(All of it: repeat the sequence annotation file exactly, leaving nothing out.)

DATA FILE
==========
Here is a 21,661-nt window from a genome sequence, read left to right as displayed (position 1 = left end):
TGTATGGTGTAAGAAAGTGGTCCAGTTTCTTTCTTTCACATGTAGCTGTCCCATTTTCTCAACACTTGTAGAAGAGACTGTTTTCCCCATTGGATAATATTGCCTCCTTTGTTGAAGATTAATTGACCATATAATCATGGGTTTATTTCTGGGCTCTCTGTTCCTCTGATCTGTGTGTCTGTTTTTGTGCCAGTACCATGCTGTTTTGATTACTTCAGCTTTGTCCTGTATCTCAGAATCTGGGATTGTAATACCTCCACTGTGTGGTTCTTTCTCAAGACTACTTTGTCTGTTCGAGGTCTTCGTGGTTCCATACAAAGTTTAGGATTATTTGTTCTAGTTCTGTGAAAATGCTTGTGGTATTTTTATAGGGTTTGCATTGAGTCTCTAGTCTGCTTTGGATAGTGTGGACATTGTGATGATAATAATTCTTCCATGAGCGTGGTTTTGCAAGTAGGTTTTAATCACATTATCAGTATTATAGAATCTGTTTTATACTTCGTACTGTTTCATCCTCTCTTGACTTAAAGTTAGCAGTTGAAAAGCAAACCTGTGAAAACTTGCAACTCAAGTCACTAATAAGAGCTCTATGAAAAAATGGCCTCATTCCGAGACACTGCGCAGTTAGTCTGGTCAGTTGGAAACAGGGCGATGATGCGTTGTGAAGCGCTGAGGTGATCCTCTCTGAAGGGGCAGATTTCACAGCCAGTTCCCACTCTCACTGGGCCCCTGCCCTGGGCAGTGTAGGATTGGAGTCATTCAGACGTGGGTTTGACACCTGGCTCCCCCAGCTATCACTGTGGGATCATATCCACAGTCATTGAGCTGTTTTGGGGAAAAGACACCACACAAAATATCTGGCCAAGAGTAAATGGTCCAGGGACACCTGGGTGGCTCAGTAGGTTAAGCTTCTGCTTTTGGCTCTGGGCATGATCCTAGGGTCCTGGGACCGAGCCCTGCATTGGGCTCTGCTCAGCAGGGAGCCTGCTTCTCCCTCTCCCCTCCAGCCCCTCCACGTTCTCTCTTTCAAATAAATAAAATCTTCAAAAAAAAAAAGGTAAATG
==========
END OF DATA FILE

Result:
Here is a 21,661-nt window from a genome sequence, read left to right as displayed (position 1 = left end):
TGTATGGTGTAAGAAAGTGGTCCAGTTTCTTTCTTTCACATGTAGCTGTCCCATTTTCTCAACACTTGTAGAAGAGACTGTTTTCCCCATTGGATAATATTGCCTCCTTTGTTGAAGATTAATTGACCATATAATCATGGGTTTATTTCTGGGCTCTCTGTTCCTCTGATCTGTGTGTCTGTTTTTGTGCCAGTACCATGCTGTTTTGATTACTTCAGCTTTGTCCTGTATCTCAGAATCTGGGATTGTAATACCTCCACTGTGTGGTTCTTTCTCAAGACTACTTTGTCTGTTCGAGGTCTTCGTGGTTCCATACAAAGTTTAGGATTATTTGTTCTAGTTCTGTGAAAATGCTTGTGGTATTTTTATAGGGTTTGCATTGAGTCTCTAGTCTGCTTTGGATAGTGTGGACATTGTGATGATAATAATTCTTCCATGAGCGTGGTTTTGCAAGTAGGTTTTAATCACATTATCAGTATTATAGAATCTGTTTTATACTTCGTACTGTTTCATCCTCTCTTGACTTAAAGTTAGCAGTTGAAAAGCAAACCTGTGAAAACTTGCAACTCAAGTCACTAATAAGAGCTCTATGAAAAAATGGCCTCATTCCGAGACACTGCGCAGTTAGTCTGGTCAGTTGGAAACAGGGCGATGATGCGTTGTGAAGCGCTGAGGTGATCCTCTCTGAAGGGGCAGATTTCACAGCCAGTTCCCACTCTCACTGGGCCCCTGCCCTGGGCAGTGTAGGATTGGAGTCATTCAGACGTGGGTTTGACACCTGGCTCCCCCAGCTATCACTGTGGGATCATATCCACAGTCATTGAGCTGTTTTGGGGAAAAGACACCACACAAAATATCTGGCCAAGAGTAAATGGTCCAGGGACACCTGGGTGGCTCAGTAGGTTAAGCTTCTGCTTTTGGCTCTGGGCATGATCCTAGGGTCCTGGGACCGAGCCCTGCATTGGGCTCTGCTCAGCAGGGAGCCTGCTTCTCCCTCTCCCCTCCAGCCCCTCCACGTTCTCTCTTTCAAATAAATAAAATCTTCAAAAAAAAAAAGGTAAATG